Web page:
Great AAR ! Make the lannisters kings !
Great AAR ! Make the lannisters kings !
Once again beautifully written. But my curiosity strikes again. Is Bryce zealous or cruel and will you use that trait in your writing style? Same for the two sins, wrath and... pride, I think? As far as sins go thats one of the best, especially with nor real church to speak of. Even though with your description of him and the ladies I first thought the last one was lust . Lastly who is his wife? Is she supposed to appear later, the screenshot being taken late?
This was awesome!"She spends her days down in the Reach, I spend my days at Deep Den, the children visit her or she visits them every few moons. Mostly, she plots to have me killed."
King's Landing was all Bryce Lannister had expected it to be and more. When his grandfather, Tywin, had been the King's Hand, he had not been allowed to visit with his father, instead being bundled off south with his brothers and sisters to his mother, Lady Margaery, in Highgarden. He had made do with stories of it from his grandfather, his father, and his uncle Jaime, who was a knight of the Kingsguard. Bryce had wanted to be a knight his entire life, and Tyrion had indulged his impulses, paying for the best riders to teach him how to handle his mounts and the best swordsmen to teach him how to parry and thrust and kill a man if need be. He had even paid a septon to knight him, which was not how Bryce had imagined one might gain a knighthood--Uncle Jaime had obtained his from the Sword of Morning after defeating the Kingswood Brotherhood.
Still, Bryce felt he owed his father greatly for such attention and he intended to return the favor. For if there was one thing both Lord Tyrion and Lord Tywin had drilled into Bryce from an early age it was that a Lannister always paid his debts.
"Make way! Make way for the Lord of Deep Den!" called Bryce's herald. "Make way for the Lion of Roses!" Bryce smiled at the epithet. Uncle Jaime was the Lion of Lannister, and Bryce's cognomen was a play on that and his mother being of House Tyrell, whose sigil was a golden rose on a field of green. It was of his own devising, though he had not been so foolish to be seen referring to himself in such a way. He had idly remarked to a cousin, one of the Freys, that he had heard others refer to him as such and how ridiculous it sounded to his ears. Of course, the Frey girl had been somewhat taken with Bryce and the idea of the Lion of Roses had taken her fancy and soon enough the epithet had taken root. He had not even told the herald to call him it, the man had simply used his own initiative. He was a good herald, worth every gold dragon Bryce paid him to ride ahead and shout at passersby.
The Hand's solar was smaller and less opulently decorated than Tyrion's at Casterly Rock. But it had more shelves and tables, and was filled with books from the Royal Library. When Lord Tywin had died, King Aegon had offered the chain of office to Tyrion. It had been a bold choice, considering that the other lords openly mocked and reviled the diminutive Lord of Lannister. The old rebels, Robb Stark and Robert Baratheon in particular had no love for the dwarf son of the lord who had sat out the rebellion. Even less enthralled with the Hand was Lord Rodrik Greyjoy, the hard ironman liege of the Iron Isles. Balon Greyjoy had been a follower of the Old Way and had drilled his children in the same. Lord Rodrik did not seem to believe that Tyrion had earned his office or his Lordship. Of course, the Greyjoys had not been to war in over 50 years, and Tyrion had battled at Bull's Keep and Sparkleford and been in the siege of Highgarden.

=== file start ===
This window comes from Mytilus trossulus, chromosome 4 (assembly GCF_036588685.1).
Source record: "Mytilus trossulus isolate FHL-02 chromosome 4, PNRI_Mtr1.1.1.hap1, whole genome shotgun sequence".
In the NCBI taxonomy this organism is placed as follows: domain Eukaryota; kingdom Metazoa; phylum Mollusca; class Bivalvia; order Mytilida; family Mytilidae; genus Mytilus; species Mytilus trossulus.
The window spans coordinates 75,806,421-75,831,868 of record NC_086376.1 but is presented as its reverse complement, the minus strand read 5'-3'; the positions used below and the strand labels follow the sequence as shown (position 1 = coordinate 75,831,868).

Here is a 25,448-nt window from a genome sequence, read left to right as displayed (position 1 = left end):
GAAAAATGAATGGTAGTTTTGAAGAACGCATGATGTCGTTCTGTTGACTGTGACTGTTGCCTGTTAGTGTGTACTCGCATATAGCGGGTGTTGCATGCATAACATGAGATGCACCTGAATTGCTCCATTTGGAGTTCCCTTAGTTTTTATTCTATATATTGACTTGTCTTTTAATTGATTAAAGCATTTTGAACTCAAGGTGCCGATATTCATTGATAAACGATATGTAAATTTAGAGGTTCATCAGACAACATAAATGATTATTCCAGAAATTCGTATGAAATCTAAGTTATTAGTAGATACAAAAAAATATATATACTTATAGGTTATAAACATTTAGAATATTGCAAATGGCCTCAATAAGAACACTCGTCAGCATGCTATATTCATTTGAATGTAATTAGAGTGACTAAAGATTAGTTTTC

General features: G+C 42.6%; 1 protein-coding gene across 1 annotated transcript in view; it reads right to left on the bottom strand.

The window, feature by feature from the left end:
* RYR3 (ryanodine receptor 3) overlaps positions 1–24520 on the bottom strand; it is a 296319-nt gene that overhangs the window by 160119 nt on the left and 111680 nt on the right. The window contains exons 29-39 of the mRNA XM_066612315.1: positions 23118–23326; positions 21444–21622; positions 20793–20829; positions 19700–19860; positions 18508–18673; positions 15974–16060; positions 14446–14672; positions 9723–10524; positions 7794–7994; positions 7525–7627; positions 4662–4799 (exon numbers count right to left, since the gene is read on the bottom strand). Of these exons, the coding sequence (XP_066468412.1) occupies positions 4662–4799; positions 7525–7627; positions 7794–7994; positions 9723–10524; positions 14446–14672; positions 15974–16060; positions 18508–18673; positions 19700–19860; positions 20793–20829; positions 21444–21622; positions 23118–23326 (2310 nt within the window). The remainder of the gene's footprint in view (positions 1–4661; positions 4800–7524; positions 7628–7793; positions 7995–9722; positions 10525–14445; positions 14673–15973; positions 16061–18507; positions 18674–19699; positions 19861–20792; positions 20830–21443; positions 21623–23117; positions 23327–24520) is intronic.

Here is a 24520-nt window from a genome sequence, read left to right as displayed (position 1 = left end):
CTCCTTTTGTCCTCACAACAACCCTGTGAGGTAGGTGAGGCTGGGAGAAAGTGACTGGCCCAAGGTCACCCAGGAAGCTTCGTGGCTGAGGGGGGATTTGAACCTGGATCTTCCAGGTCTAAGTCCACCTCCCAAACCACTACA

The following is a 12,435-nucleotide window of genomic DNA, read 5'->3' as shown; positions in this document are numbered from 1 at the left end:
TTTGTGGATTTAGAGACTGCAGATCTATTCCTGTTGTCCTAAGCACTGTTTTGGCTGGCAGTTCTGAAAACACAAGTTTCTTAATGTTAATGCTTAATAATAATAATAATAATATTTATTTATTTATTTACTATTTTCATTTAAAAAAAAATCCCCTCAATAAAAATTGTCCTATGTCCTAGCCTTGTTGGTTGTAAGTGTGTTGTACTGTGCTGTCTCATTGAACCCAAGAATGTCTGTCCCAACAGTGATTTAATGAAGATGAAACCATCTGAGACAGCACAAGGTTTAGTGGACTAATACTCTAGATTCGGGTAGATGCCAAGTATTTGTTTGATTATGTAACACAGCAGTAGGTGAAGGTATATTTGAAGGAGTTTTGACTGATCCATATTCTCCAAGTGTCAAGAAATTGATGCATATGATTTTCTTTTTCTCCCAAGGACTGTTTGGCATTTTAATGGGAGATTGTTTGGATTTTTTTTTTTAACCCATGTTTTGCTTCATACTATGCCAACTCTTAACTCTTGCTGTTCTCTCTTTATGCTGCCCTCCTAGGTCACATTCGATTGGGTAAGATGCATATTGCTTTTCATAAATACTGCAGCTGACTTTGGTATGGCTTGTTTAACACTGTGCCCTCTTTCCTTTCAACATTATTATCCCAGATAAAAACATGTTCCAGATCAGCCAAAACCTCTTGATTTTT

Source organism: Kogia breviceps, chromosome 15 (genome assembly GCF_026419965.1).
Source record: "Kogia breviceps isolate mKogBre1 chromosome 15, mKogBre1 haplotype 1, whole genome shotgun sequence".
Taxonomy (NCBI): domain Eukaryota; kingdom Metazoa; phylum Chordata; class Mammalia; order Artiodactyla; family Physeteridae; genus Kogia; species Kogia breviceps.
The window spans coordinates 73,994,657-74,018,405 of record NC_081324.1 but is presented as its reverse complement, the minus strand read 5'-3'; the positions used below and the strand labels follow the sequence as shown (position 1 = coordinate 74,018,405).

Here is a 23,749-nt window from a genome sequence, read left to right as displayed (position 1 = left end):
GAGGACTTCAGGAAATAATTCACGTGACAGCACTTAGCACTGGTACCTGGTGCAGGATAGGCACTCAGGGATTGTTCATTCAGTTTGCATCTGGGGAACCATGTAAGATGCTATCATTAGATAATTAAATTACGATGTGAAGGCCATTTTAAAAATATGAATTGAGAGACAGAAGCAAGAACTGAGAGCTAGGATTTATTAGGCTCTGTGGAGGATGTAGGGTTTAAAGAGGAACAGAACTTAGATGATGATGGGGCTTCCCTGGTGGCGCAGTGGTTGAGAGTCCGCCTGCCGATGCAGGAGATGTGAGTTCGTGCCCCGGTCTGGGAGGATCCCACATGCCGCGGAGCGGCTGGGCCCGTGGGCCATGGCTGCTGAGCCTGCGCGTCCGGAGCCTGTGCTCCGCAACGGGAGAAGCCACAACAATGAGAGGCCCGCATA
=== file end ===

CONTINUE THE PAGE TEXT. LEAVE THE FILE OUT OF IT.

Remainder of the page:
To Bryce's surprise, a septon was sitting opposite Tyrion when he entered.
"Yes indeed," the septon was saying. "Most people--"
He paused and filled his goblet with wine until a little poured out of over the rim. With both hands he lifted the cup to his lips and bolted the contents.
"Most people believe the depiction of the Father as having a long flowing beard that reaches to his chest." The septon attempted to demonstrate where this would be, but missed by a league. He ignored it and leaned in close, his voice dropping to an impressively loud conspiratorial whisper.
"But I believe that the Father's beard is much shorter. Perhaps not much more than below his collar."
Tyrion's eyebrows rose as though this were exciting and somewhat scandalous knowledge. He looked past the septon to Bryce and his eyebrows rose even higher in surprised relief.
"Fascinating, fascinating. You should write a treatise, Septon Duncan. Now, if you'll excuse me, my son is here."
The septon looked mournfully at the wine jug. Tyrion caught it.
"And you may take that with you, with the Hand's compliments."
The septon rose and hugged the jug to his body. "You, ser, are a paragon of knightly virtue," he said, bowing carefully so as not to spill any wine. He turned and slipped past Bryce with a perfunctory "ser."
"Was that Septon Duncan, who performed my knighting ceremony?" asked Bryce.
"It was," said Tyrion. "I would offer you wine, but..." He shrugged helplessly.